Near the end we passed the delightfully plain Holy Innocents Church and on entering I was impressed with the striking stained glass window above the altar. Unfortunately my photo didn’t focus well.

We reflected on a the quality of this miniature fell walk as we trudged through the falling snow back to the car, appropriately named for a day like this …

I was inwardly having nagging doubts about that missed summit, but I’m digressing now

For the record an approximate outline of our wanderings over Great Stickle, Tarn Hill x2, Stickle Pike, Nameless Summit and The Knott…..

Three in one Outlying Fells.

Despite not winning the Lottery Jackpot of X million I woke to a new dawn bringing  in colder weather with thankfully less rain.

Are you inspired by the familiar or the unknown?  On our most recent trip Sir Hugh and I were soon faced with the above sign. To avoid arrest or worse I shan’t go into full details of today’s  walk. The virtual views from the summit included an alpine Langdale Pikes.

We had originally planned a full days walk further north but on seeing the latest forecast I suggested a shorter morning’s stroll visiting Williamson’s Monument on High Knott. This has an interesting history – ‘the cairn was erected by the Rev T Williamson in memory of his father who used to climb up to High Knott every day before breakfast’  The tablet in the cairn states  In memory of Thomas Williamson of Height, in Hugil, gent who died Feb 13th 1797. Aged 66 years. Erected 1803.  Why is there no official access to this monument?

Once we were up here Sir Hugh was charged to cut across pastures new to a couple of nearby fells, Hugill and Reston. I had to follow him through bogs and over fortified walls, we should not be doing this. We were rewarded with unusual views down into Kentmere from the first and into Staveley and the busy road at Ings to Windermere from the second.

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At 12 o’clock when the rain arrived on schedule we were sitting in the porch of Staveley Church enjoying a hot flask. it was then a short walk back to the car.

Croasdale – but not as we know it.

I think it rained another couple of inches last night, the forecast was average and I was prepared for a lazy day to recover from my duty as a removal man. But no, Mike phoned with an improving forecast and was keen for some exercise. Where to go – all the field paths round here are waterlogged or flooded. It’s times like this when at short notice you fall back on the memory bank, “I’ll take you up Croasdale, it will be dry” . He had not been there.

Getting there via Chipping wasn’t that easy with more flooding of the lanes and then land slips at Whitewell. We made it through but will come back a different way.

The hills were white with snow, the lane into Croasdale more like a river and painful hailstones welcomed us. I have memories of this lane being a sheet of ice on sunny winter days when Alan and I first started exploring Bullstones as a Bouldering venue, we were super keen. But even better recollections of sunny days on the heathery hillsides watching the Hen Harriers, will they return?                                                                                                                                                          The Roman road was dry, despite the full streams, as was most of the fellside so that part of the plan worked. The white bollard with poems we passed  reminded me of The Lancashire Witches Way, a 50 mile walk planned  from Barrowford to Lancaster, maybe spring would be better. There was no bouldering today, the rocks snow covered and a freezing wind keeping us well wrapped up and moving. Following the rim of rocks I found that wonderful stone trough hewn from a boulder, Mike was impressed.                                                                                                           Not lingering we found the tracks down to the ford but were of course confronted by a dangerous raging stream and it took us some time to find a way across to safety. A wild and exhilarating few hours. The only casualty of the day being one of my [cheap] ski sticks which I managed to snap in a slip.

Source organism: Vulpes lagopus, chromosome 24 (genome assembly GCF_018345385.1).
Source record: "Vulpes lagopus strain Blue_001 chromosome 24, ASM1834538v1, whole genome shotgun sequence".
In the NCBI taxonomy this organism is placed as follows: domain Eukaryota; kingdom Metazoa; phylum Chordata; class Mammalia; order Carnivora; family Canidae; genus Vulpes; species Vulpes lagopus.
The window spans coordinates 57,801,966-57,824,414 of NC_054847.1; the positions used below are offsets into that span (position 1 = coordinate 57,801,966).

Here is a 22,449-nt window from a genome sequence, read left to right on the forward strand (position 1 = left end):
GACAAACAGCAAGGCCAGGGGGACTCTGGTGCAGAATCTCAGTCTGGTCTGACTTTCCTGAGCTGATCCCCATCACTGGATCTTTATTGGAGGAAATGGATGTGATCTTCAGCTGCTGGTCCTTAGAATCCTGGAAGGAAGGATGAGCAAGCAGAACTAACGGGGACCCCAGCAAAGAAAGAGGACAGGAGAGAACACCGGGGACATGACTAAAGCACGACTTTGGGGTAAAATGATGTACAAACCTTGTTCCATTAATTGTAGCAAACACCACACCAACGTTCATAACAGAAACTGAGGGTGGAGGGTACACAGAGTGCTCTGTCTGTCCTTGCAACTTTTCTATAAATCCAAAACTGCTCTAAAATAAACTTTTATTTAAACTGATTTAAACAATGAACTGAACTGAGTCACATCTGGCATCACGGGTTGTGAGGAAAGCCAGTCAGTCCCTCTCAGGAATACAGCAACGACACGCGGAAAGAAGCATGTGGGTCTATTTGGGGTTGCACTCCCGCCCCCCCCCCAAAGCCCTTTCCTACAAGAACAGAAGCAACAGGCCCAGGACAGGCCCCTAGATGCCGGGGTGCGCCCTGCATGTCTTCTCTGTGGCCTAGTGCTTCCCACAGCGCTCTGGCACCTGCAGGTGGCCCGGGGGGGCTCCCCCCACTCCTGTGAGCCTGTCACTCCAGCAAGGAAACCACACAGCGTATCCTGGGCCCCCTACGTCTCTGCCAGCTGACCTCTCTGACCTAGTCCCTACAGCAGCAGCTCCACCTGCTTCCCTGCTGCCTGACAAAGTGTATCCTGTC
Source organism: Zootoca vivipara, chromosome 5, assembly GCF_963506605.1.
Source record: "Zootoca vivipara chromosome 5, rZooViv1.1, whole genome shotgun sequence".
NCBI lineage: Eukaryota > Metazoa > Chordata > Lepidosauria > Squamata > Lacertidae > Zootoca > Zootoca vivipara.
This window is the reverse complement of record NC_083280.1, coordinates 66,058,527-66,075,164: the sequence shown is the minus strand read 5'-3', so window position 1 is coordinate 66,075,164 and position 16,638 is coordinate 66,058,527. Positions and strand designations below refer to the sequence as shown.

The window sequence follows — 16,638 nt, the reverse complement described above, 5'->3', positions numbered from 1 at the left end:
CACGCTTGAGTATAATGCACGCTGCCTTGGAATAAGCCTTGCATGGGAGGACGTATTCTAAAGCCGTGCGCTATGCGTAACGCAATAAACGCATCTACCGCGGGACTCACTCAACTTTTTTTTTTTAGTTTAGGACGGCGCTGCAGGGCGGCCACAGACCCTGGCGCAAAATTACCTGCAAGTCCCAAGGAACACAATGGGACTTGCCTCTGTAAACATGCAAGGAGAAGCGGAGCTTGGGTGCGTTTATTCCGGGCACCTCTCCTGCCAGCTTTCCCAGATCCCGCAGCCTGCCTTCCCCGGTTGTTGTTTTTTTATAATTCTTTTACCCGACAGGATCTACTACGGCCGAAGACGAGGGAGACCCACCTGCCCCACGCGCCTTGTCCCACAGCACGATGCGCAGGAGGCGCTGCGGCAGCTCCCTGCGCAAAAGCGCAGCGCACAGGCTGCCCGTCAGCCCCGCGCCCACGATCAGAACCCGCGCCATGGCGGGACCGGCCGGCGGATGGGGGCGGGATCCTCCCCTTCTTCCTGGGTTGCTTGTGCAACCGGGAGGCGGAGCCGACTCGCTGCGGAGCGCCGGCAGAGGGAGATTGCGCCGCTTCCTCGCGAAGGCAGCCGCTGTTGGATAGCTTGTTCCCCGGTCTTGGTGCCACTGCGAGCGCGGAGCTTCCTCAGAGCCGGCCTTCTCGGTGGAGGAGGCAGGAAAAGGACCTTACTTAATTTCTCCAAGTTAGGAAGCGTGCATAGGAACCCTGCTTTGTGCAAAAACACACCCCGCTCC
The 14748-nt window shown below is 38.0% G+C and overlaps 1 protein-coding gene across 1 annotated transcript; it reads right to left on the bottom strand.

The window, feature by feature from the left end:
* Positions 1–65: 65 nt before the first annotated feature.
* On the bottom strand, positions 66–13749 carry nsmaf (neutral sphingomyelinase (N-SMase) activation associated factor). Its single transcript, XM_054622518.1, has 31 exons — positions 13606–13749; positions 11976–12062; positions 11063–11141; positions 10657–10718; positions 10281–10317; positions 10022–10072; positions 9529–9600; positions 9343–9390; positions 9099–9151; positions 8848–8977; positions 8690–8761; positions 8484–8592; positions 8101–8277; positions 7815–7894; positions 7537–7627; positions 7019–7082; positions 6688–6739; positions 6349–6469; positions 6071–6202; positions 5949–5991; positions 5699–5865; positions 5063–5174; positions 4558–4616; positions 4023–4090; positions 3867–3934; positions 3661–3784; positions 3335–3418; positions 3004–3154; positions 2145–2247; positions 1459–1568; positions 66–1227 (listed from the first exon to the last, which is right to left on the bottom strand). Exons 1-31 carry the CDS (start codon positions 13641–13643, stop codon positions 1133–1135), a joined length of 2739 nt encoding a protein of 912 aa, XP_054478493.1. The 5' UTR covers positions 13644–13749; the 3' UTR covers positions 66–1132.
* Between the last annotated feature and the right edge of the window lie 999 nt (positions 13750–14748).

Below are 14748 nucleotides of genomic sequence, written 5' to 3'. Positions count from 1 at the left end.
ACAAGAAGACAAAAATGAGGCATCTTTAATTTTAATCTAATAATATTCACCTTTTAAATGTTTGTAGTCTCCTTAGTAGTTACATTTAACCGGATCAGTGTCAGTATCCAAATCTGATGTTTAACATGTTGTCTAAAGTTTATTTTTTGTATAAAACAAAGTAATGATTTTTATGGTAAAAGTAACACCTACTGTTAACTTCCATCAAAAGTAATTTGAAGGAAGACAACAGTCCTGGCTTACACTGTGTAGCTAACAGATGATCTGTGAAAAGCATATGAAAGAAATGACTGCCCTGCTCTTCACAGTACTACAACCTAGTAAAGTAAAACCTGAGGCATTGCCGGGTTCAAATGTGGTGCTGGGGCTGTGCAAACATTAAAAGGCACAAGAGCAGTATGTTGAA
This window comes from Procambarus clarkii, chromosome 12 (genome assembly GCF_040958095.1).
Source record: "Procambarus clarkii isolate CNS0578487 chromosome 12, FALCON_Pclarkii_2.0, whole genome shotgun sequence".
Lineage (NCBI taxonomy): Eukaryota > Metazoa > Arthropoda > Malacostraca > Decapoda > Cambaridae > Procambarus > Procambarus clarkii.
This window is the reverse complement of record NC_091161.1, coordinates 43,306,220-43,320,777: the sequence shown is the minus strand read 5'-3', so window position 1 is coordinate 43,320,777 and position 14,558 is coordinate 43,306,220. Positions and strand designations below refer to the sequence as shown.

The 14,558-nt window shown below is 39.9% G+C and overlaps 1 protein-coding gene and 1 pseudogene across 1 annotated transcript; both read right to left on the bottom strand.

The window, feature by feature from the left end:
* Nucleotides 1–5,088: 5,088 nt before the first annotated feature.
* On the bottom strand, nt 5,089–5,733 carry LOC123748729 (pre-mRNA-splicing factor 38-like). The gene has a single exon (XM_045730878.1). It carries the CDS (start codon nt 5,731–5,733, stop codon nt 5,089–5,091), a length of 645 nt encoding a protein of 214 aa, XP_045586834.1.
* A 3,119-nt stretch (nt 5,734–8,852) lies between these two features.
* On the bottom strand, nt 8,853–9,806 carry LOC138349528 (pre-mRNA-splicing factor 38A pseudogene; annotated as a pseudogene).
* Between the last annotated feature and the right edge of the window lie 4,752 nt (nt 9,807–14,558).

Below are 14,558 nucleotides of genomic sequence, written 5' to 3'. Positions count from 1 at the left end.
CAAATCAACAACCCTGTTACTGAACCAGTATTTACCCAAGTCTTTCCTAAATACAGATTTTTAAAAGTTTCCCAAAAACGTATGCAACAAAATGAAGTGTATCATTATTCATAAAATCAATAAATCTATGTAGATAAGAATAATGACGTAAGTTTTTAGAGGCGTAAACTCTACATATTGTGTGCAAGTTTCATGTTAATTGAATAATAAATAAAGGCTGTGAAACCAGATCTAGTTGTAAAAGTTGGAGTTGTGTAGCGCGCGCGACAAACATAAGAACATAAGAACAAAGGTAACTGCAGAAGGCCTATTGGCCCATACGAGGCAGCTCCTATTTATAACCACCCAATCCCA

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For normal conditions check out  –

https://bowlandclimber.wordpress.com/2015/07/04/bouldering-and-diversions-in-croasdale/

https://bowlandclimber.wordpress.com/2012/11/18/heart-of-bowland-croasdale/

https://bowlandclimber.wordpress.com/2014/02/24/bullstones-bouldering-guide/

Beacon Fell – off the beaten track.

Lonely fells.

Whilst the weather has been poor I’ve been at the climbing walls – mainly bouldering,  I did have my rope out in earnest yesterday whilst helping my son move house. This involved me belaying as we roped a heavy washing machine and trolley, Laurel and Hardy style, down his steep cellar steps, no casualties of either machine or man. So I have been busy in Manchester for the last few days but he’s established now. Hence the reason for the delayed posting of a dry and sunny day’s excursion last week with Sir Hugh. He had remembered a running circuit used several years ago based on Beacon Fell below Coniston Water and lured me in by promising six Outlying Wainwright’s. The bait was cast.